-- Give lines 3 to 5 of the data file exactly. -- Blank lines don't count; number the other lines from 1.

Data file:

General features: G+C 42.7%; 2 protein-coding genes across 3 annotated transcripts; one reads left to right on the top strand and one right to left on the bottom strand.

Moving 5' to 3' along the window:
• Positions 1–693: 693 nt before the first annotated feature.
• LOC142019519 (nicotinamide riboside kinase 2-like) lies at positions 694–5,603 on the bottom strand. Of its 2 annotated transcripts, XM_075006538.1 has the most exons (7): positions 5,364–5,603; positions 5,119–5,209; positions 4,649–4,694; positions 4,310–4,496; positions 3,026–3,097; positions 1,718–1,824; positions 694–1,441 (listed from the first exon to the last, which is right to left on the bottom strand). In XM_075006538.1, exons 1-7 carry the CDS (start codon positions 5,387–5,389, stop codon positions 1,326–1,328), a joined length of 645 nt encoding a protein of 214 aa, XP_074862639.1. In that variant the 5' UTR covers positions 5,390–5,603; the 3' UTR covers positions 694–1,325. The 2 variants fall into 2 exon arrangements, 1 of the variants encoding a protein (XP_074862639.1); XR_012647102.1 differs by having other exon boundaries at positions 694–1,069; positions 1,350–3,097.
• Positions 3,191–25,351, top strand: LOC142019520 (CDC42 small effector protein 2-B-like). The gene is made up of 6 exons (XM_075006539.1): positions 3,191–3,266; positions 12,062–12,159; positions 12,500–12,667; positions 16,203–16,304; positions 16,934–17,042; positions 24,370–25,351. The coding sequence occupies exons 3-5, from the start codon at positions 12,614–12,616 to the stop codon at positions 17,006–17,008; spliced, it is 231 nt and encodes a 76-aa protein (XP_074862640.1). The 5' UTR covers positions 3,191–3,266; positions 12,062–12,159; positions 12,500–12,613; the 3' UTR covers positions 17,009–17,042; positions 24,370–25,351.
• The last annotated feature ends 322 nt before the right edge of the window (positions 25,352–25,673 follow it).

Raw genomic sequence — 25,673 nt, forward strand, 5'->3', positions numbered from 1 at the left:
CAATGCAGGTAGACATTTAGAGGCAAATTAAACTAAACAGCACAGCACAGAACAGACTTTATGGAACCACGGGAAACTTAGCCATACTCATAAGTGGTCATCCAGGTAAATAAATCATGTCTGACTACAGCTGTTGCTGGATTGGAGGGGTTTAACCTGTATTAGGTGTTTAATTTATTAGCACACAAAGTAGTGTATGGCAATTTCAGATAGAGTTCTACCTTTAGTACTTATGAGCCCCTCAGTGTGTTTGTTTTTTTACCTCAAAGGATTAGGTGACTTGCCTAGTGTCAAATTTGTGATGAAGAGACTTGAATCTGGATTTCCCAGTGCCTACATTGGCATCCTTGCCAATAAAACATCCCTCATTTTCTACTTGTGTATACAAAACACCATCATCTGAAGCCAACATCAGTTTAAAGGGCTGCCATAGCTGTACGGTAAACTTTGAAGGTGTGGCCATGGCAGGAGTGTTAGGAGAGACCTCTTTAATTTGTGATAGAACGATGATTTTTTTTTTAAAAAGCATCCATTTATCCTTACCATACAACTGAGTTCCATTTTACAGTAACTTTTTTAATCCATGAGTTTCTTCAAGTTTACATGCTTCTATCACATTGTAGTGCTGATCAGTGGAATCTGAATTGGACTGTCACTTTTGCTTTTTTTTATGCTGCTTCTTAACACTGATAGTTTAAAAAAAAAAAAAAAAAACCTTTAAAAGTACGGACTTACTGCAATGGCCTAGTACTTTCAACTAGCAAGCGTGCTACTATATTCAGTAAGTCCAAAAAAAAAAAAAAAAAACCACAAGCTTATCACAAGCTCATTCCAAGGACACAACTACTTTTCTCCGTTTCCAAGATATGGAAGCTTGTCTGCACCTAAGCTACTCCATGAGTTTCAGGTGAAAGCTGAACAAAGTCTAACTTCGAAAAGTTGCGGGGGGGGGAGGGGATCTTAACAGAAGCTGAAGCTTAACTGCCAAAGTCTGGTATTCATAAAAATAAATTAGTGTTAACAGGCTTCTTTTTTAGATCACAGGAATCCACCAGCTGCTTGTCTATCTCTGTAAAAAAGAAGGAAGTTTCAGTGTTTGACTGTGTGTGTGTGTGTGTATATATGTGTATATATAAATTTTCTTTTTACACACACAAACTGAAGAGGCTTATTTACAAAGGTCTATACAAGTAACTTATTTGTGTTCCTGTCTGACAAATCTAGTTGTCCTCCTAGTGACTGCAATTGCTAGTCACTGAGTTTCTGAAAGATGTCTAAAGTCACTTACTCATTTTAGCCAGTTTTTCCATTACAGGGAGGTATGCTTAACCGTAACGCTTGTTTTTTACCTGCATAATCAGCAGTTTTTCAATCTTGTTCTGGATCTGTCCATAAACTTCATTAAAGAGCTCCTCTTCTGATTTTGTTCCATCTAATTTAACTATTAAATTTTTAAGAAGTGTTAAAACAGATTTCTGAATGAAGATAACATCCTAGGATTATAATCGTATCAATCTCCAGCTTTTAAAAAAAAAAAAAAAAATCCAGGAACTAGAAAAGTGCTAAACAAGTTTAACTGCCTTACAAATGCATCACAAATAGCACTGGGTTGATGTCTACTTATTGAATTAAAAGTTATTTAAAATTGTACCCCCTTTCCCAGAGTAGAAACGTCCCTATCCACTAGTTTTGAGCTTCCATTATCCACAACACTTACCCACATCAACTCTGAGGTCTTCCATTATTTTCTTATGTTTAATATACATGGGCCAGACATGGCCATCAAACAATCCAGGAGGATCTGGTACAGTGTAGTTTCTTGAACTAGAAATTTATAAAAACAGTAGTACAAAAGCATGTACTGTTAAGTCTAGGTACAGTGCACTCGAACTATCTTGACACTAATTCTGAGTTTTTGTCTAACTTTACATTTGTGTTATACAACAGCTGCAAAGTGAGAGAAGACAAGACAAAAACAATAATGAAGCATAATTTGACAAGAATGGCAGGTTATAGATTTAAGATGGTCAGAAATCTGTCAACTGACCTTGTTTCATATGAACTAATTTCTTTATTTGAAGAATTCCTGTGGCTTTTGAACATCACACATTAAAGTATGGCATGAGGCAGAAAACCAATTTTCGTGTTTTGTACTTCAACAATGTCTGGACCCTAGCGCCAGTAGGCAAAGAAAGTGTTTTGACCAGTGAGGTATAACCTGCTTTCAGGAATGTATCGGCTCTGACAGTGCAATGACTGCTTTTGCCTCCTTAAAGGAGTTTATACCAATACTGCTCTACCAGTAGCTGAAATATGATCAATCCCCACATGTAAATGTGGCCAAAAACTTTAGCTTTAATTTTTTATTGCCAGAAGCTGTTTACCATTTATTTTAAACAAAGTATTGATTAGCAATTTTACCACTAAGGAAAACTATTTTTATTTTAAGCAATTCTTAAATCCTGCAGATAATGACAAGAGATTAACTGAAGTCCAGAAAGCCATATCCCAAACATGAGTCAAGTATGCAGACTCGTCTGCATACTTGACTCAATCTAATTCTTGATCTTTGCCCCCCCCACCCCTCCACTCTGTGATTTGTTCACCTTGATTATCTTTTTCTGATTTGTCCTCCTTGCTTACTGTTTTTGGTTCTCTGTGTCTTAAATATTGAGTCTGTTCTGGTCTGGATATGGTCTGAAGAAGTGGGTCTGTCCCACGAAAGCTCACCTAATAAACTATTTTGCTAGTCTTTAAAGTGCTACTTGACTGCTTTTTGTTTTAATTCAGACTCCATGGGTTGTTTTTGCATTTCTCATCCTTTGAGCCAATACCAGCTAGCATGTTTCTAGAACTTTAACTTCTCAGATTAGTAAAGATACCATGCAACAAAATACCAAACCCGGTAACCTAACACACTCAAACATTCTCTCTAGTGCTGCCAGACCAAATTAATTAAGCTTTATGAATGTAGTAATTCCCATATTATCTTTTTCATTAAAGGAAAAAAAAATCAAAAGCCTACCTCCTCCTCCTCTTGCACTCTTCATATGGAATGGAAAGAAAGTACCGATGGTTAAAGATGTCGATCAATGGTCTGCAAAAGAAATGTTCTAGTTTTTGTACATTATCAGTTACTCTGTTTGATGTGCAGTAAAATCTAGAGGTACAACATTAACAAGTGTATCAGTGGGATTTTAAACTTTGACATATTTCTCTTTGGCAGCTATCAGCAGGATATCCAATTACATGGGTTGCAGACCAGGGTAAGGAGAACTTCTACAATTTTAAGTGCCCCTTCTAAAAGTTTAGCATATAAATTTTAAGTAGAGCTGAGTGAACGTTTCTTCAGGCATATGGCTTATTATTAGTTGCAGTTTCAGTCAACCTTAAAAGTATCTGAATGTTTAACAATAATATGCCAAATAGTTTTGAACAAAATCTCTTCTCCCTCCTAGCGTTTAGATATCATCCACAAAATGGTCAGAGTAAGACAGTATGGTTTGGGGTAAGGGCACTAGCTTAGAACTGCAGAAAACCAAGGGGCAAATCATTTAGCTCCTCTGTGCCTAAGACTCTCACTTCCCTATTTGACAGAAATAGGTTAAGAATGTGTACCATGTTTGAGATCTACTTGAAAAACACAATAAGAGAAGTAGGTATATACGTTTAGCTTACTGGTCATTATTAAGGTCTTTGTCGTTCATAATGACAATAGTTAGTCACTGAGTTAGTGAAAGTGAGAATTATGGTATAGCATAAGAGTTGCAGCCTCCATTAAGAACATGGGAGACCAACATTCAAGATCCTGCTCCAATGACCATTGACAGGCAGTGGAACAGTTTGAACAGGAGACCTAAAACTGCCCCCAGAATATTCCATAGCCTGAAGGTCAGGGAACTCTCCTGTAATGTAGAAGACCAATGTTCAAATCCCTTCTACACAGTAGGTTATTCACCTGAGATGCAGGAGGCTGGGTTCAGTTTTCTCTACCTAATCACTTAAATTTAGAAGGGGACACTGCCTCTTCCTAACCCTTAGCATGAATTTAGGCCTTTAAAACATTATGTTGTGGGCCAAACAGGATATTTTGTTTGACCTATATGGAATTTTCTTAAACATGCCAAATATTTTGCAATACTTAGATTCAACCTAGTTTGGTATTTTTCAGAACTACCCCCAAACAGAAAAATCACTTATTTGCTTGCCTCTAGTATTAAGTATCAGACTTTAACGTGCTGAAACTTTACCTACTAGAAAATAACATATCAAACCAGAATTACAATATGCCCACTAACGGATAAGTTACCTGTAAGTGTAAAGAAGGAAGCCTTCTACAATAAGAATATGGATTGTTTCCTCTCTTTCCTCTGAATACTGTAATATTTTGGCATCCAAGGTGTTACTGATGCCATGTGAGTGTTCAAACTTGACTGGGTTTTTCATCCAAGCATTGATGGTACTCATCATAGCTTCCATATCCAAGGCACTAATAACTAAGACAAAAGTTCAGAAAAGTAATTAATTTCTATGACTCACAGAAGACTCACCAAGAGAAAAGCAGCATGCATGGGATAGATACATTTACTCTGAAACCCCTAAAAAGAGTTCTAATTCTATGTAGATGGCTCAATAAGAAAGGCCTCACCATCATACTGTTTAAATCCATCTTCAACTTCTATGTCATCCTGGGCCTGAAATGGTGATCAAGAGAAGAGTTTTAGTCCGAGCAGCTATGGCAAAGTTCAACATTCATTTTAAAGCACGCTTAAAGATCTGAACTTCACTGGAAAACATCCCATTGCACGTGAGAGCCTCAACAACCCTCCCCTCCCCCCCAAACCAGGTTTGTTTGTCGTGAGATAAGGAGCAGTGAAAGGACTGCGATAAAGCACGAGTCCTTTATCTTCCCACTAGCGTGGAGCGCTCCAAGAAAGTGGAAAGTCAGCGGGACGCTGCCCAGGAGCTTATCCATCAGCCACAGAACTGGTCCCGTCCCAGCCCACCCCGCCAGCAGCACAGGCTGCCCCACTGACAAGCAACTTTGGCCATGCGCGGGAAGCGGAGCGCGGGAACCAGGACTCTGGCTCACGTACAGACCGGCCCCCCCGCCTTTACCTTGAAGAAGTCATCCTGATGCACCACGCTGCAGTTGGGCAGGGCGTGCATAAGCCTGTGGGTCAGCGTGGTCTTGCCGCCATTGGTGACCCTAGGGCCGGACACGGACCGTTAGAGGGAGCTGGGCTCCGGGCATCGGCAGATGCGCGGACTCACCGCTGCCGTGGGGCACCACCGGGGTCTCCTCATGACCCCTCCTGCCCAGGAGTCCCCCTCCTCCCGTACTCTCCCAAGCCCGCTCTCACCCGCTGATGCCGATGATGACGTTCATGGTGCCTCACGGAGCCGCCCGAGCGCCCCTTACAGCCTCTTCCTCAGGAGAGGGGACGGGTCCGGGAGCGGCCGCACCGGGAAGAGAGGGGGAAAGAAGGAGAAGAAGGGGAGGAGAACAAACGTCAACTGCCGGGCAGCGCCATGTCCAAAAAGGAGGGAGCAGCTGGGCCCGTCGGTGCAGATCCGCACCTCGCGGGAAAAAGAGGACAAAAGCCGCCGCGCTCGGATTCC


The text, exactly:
• Positions 1–693: 693 nt before the first annotated feature.
• LOC142019519 (nicotinamide riboside kinase 2-like) lies at positions 694–5,603 on the bottom strand. Of its 2 annotated transcripts, XM_075006538.1 has the most exons (7): positions 5,364–5,603; positions 5,119–5,209; positions 4,649–4,694; positions 4,310–4,496; positions 3,026–3,097; positions 1,718–1,824; positions 694–1,441 (listed from the first exon to the last, which is right to left on the bottom strand). In XM_075006538.1, exons 1-7 carry the CDS (start codon positions 5,387–5,389, stop codon positions 1,326–1,328), a joined length of 645 nt encoding a protein of 214 aa, XP_074862639.1. In that variant the 5' UTR covers positions 5,390–5,603; the 3' UTR covers positions 694–1,325. The 2 variants fall into 2 exon arrangements, 1 of the variants encoding a protein (XP_074862639.1); XR_012647102.1 differs by having other exon boundaries at positions 694–1,069; positions 1,350–3,097.
• Positions 3,191–25,351, top strand: LOC142019520 (CDC42 small effector protein 2-B-like). The gene is made up of 6 exons (XM_075006539.1): positions 3,191–3,266; positions 12,062–12,159; positions 12,500–12,667; positions 16,203–16,304; positions 16,934–17,042; positions 24,370–25,351. The coding sequence occupies exons 3-5, from the start codon at positions 12,614–12,616 to the stop codon at positions 17,006–17,008; spliced, it is 231 nt and encodes a 76-aa protein (XP_074862640.1). The 5' UTR covers positions 3,191–3,266; positions 12,062–12,159; positions 12,500–12,613; the 3' UTR covers positions 17,009–17,042; positions 24,370–25,351.